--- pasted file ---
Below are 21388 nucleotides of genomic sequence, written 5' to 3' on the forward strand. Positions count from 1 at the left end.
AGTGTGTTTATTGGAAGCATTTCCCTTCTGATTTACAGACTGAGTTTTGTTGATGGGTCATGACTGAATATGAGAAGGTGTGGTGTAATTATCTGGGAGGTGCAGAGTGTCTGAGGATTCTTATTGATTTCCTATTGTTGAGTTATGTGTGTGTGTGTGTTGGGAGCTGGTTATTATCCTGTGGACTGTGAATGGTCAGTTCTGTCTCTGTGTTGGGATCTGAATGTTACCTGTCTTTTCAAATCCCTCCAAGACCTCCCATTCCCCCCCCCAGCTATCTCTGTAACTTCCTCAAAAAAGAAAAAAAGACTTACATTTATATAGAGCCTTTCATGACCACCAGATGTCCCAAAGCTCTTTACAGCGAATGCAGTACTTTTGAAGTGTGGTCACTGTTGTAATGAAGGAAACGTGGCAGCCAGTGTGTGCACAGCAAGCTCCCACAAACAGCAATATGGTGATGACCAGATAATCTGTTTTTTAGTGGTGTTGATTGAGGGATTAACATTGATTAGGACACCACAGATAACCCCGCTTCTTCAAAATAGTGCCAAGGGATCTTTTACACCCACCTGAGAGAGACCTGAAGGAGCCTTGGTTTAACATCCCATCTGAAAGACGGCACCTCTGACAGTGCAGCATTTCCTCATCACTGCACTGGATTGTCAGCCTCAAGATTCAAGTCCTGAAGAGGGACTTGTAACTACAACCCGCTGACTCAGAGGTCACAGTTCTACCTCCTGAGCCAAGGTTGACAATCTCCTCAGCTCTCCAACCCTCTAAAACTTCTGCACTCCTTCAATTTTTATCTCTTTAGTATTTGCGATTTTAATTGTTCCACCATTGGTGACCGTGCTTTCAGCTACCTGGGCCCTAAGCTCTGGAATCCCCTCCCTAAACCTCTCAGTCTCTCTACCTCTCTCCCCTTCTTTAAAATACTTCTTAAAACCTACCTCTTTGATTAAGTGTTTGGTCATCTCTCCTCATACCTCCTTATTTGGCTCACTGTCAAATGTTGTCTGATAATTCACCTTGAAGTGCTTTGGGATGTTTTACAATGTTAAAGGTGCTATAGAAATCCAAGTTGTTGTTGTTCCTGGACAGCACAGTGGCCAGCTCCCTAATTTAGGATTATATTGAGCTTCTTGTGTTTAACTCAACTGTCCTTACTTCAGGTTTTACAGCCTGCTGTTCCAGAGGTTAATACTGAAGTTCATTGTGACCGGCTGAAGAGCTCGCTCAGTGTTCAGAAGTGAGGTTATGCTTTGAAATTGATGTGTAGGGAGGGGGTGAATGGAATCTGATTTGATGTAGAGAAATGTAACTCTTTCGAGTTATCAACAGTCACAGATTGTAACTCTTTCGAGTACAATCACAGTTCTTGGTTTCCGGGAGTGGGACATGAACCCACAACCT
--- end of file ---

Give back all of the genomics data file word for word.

Below are 21388 nucleotides of genomic sequence, written 5' to 3' on the forward strand. Positions count from 1 at the left end.
AGTGTGTTTATTGGAAGCATTTCCCTTCTGATTTACAGACTGAGTTTTGTTGATGGGTCATGACTGAATATGAGAAGGTGTGGTGTAATTATCTGGGAGGTGCAGAGTGTCTGAGGATTCTTATTGATTTCCTATTGTTGAGTTATGTGTGTGTGTGTGTTGGGAGCTGGTTATTATCCTGTGGACTGTGAATGGTCAGTTCTGTCTCTGTGTTGGGATCTGAATGTTACCTGTCTTTTCAAATCCCTCCAAGACCTCCCATTCCCCCCCCCAGCTATCTCTGTAACTTCCTCAAAAAAGAAAAAAAGACTTACATTTATATAGAGCCTTTCATGACCACCAGATGTCCCAAAGCTCTTTACAGCGAATGCAGTACTTTTGAAGTGTGGTCACTGTTGTAATGAAGGAAACGTGGCAGCCAGTGTGTGCACAGCAAGCTCCCACAAACAGCAATATGGTGATGACCAGATAATCTGTTTTTTAGTGGTGTTGATTGAGGGATTAACATTGATTAGGACACCACAGATAACCCCGCTTCTTCAAAATAGTGCCAAGGGATCTTTTACACCCACCTGAGAGAGACCTGAAGGAGCCTTGGTTTAACATCCCATCTGAAAGACGGCACCTCTGACAGTGCAGCATTTCCTCATCACTGCACTGGATTGTCAGCCTCAAGATTCAAGTCCTGAAGAGGGACTTGTAACTACAACCCGCTGACTCAGAGGTCACAGTTCTACCTCCTGAGCCAAGGTTGACAATCTCCTCAGCTCTCCAACCCTCTAAAACTTCTGCACTCCTTCAATTTTTATCTCTTTAGTATTTGCGATTTTAATTGTTCCACCATTGGTGACCGTGCTTTCAGCTACCTGGGCCCTAAGCTCTGGAATCCCCTCCCTAAACCTCTCAGTCTCTCTACCTCTCTCCCCTTCTTTAAAATACTTCTTAAAACCTACCTCTTTGATTAAGTGTTTGGTCATCTCTCCTCATACCTCCTTATTTGGCTCACTGTCAAATGTTGTCTGATAATTCACCTTGAAGTGCTTTGGGATGTTTTACAATGTTAAAGGTGCTATAGAAATCCAAGTTGTTGTTGTTCCTGGACAGCACAGTGGCCAGCTCCCTAATTTAGGATTATATTGAGCTTCTTGTGTTTAACTCAACTGTCCTTACTTCAGGTTTTACAGCCTGCTGTTCCAGAGGTTAATACTGAAGTTCATTGTGACCGGCTGAAGAGCTCGCTCAGTGTTCAGAAGTGAGGTTATGCTTTGAAATTGATGTGTAGGGAGGGGGTGAATGGAATCTGATTTGATGTAGAGAAATGTAACTCTTTCGAGTTATCAACAGTCACAGATTGTAACTCTTTCGAGTACAATCACAGTTCTTGGTTTCCGGGAGTGGGACATGAACCCACAACCT